Friday, 20 October 2017
'Costa Coffee', in Wool, Organza and Thread
I also did a little bit of unpicking and reworking. It's often the way: by the time I am nearing completion, I can see that areas I did early on are not quite right. In this case, I was unhappy with the weight of the stitching in certain key areas, like the crockery on the table top. It looks better now.
The main thing that is experimental about this piece has been the inclusion of coloured wool. I bought myself some felt-makers wool and played with different ways of sewing it into the piece. I started by using sashiko running stitch to anchor large areas of colour, to create a bold but soft-edged effect, a little like watercolour.
I anchored it very loosely for the writing on the wall. This was a complete experiment too, but ended up working really well as a contrast to the more controlled type above.
I also trapped smaller bits of wool under layers of organza. I love the almost smoky effect you can get, by keeping the wool very thin. You can achieve a very painterly mark by this means too, as with the ceiling light fitting, which I just wanted to suggest, rather then illustrate too literally.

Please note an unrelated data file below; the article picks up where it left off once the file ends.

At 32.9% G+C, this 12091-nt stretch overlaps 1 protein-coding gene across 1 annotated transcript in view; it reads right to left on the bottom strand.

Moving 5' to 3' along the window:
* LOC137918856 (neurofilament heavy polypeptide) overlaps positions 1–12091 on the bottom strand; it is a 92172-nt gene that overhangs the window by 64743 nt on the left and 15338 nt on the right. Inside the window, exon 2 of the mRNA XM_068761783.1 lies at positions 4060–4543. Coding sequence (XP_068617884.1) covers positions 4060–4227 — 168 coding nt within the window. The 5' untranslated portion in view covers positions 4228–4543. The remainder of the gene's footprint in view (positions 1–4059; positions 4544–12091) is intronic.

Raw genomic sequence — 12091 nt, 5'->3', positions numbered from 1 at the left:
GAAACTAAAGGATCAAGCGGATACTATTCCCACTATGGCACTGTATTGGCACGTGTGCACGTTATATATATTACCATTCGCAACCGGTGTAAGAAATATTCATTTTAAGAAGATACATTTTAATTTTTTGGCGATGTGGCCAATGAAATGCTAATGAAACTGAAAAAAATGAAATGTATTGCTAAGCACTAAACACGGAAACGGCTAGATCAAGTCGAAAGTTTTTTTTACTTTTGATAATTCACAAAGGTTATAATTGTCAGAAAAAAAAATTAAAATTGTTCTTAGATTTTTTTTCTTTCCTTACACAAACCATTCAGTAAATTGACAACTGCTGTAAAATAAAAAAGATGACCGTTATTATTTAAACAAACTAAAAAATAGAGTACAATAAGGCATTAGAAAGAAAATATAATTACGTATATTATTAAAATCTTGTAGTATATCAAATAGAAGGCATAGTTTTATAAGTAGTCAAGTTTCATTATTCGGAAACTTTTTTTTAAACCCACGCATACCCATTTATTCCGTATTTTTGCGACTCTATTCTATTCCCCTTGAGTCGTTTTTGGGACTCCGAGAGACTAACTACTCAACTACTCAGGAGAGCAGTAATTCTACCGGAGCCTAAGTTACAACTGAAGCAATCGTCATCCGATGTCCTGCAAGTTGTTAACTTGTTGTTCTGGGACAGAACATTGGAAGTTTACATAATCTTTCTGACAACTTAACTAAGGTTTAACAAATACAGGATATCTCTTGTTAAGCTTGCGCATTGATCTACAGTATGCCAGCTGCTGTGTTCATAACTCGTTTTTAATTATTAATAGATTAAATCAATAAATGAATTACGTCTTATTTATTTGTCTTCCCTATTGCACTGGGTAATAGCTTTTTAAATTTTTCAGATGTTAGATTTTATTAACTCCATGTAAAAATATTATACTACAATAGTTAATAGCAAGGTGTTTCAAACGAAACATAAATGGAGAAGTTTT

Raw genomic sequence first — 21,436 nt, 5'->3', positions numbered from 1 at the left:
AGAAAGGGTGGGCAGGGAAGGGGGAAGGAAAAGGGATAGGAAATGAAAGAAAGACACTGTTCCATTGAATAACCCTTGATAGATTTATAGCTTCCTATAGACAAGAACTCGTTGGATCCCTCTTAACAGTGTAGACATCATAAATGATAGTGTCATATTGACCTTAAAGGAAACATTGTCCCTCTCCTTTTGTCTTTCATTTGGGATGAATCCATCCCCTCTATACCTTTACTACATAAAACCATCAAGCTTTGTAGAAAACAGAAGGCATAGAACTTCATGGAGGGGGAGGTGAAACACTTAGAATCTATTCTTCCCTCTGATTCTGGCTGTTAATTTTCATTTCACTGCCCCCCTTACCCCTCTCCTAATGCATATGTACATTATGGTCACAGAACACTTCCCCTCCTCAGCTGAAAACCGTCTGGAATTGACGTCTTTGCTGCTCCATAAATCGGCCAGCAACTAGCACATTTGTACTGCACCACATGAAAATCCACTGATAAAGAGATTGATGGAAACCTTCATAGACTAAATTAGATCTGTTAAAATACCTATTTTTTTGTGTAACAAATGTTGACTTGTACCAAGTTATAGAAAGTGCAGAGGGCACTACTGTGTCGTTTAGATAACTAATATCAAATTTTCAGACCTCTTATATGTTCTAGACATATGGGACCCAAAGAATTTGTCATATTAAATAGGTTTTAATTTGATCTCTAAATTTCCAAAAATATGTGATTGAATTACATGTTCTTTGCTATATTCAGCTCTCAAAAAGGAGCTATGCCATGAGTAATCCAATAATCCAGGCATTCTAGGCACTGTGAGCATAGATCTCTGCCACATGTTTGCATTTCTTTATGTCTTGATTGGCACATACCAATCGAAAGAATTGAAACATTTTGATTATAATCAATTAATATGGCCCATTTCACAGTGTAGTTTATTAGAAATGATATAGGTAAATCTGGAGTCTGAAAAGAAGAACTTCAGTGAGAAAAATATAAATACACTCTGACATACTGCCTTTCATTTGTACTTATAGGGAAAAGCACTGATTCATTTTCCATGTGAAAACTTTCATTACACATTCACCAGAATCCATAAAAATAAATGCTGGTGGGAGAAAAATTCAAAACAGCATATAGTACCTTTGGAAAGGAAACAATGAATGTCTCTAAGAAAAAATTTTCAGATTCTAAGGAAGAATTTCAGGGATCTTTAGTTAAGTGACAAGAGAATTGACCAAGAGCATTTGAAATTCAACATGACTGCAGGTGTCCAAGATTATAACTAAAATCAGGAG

This understatement of the various elements within the scene was important to me. Having moved away from representational pieces in recent months, I wanted to create playful semi-abstractions in the piece as much as was possible, while still allowing the overall effect to conjure the place and the atmosphere. You can see this in the reduction of the information which makes up this man and the way textures and colours flow through and past him:
Also with the other man's bag, which is about lines, texture and marks, rather than solid form, but is hopefully still readable in the context of its position by his chair:
In the original watercolour sketch the piece is based on, I painted the fridge at the back of the room, then a customer came and stood at it. I drew him in line only, over the top, to get the sense of his transience. I took this approach into the textile interpretation, keeping it pretty close to the sketch:
The finished piece is 47 x 39cm, but it will be bigger once I get it mounted up onto a stretcher. I am very pleased with how it has turned out. It's a good halfway-house between the more obviously representational pieces, like the church and the commuters, and the more recent map work.